HR Helpline Queries Part 3: Work Social Events

The FPM HR helpline sees hundreds of queries each year from practice manager members, some common and some not so common. In this third part of our new series of articles, our HR expert Ciara Burns looks at work social events.

The FPM HR helpline sees hundreds of queries each year from practice manager members, some common and some not so common. In this third part of our new series of articles, our HR expert Ciara Burns looks at work social events. 

Many of us look forward to social work events, whether it is a Christmas party or summer BBQ. These occasions provide an opportunity to strengthen team bonds and encourage better working relationships by spending time together outside of the regular work environment.

Often these events contribute to enhancing the organisational culture, especially for small and medium-sized enterprises (SMEs) that have experienced an extended period of remote work. As in-person social events make a comeback, including the much-anticipated office socials, it is reasonable to expect that most of these gatherings will go smoothly, apart from the occasional hangover the next day. What more could go wrong?

Everyone knows that employees are expected to behave in a certain way while at work - if they don’t there may be repercussions such as disciplinary action. Usually there are very few issues while people are at work, but there are incidents that can occur both inside and outside of the workplace. Employers should be aware that incidents that occur outside of work may be related to an individual’s employment (i.e. ‘’during the course of employment’’) and if any incidents do occur then the employer can be found liable.

ET caselaw - employer's duty of care at work events

In a recent employment tribunal case, a well-known UK property developer, Crest Nicholson was found liable for sexual abuse of an employee as the employer failed in their duty to protect their employee while at a work event. The incident occurred during an all-day Christmas party; the offender’s misconduct was publicly noticeable during the event, and he was not asked to leave even after another employee stepped in and confronted him about his misconduct. He did pose a clear and present danger, and no one reported the incident to managers who were also at the party. After the incident when the employee made a complaint, the offending employee contacted the employee twice to coerce her into staying silent. The employer argued that they should not be held responsible as the incident occurred outside of work, however the tribunal judge took a different view and ruled that the offender’s misconduct happened in the course of his employment, and found them liable for both sexual misconduct and the threatening messages sent.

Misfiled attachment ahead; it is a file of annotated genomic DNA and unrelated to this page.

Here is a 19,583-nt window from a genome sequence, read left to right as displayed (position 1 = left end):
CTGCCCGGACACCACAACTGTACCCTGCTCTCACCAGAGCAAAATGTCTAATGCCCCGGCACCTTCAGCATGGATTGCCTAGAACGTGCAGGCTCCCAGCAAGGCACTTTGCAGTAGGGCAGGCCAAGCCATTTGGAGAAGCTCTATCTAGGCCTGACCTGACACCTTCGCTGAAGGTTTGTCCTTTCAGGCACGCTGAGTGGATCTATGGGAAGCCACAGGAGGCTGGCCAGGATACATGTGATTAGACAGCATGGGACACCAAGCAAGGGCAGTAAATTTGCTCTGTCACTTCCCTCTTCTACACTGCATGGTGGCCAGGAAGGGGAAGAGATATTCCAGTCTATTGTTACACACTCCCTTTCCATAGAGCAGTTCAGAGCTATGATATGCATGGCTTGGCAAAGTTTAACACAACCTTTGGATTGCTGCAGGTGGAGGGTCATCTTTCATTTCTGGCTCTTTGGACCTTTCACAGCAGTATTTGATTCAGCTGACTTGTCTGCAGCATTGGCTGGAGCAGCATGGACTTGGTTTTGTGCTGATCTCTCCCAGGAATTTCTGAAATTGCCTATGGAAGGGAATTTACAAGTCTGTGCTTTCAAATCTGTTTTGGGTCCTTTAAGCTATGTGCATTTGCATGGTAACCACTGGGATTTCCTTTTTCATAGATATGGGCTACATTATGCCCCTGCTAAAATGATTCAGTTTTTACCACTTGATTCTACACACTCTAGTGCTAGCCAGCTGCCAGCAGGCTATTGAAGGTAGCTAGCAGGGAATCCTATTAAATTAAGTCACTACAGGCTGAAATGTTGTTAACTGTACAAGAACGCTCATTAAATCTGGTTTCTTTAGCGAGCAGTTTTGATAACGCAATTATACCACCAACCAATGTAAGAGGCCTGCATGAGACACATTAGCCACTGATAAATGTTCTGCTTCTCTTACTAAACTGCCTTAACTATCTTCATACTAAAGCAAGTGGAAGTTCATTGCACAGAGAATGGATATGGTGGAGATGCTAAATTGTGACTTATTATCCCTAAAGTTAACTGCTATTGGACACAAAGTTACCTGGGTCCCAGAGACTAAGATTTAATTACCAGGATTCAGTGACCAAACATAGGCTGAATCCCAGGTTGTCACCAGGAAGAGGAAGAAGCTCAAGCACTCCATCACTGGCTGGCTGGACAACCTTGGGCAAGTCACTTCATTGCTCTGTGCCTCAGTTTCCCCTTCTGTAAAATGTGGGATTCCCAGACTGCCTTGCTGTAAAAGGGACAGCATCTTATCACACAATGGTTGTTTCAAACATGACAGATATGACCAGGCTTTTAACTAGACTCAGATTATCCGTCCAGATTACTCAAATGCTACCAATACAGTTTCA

Employers need to be aware that employees who are sexually harassed and/or assaulted during a work event can successfully make a claim that their employer is liable for the acts of their harasser. When an employer pays for an event, this strengthens the connection of the event being deemed as ‘’during employment’’. When your employees stop working and leave the building, an employer’s duty to protect their staff from harm does not stop there.

A perfect example is a Christmas party. In May of this year, the Chartered Management Institute (CMI) issued a warning to employers to reduce the amount of alcohol at workplace gatherings after a CMI poll of 1,000 managers found that almost a third (29%) had witnessed harassment or inappropriate behaviour at office parties - another stark warning to employers.

Using a Social Events Policy

If social events are common within your Practice, it is important that you adopt protective measures such as a Social Events Policy (FPM members can access a Christmas Party Policy template, for example, by logging in to FPM Core). The policy acts as a reminder to employees of the need to act appropriately with respect to their colleagues and to drink responsibly - important aspects of protecting your employees. Organising an event that is not alcohol focused is another alternative and many are turning to activity days which centres on team building. These types of events have a significant reduced risk on the employer. Other protective measures such as offering alcohol-free beverages can help reduce the risk of drunk employees acting inappropriately; your employees should also be aware of what they need to do if they witness any inappropriate behaviour such as who to report it to during or after the social event.

To submit an HR query, email

Created by Ciara Burns
Ciara Burns
Ciara is the HR Consultant at FPM Group who writes and produces content on a wide range of topics such as HR best practices, employment law, recruitment, policies, and procedures.


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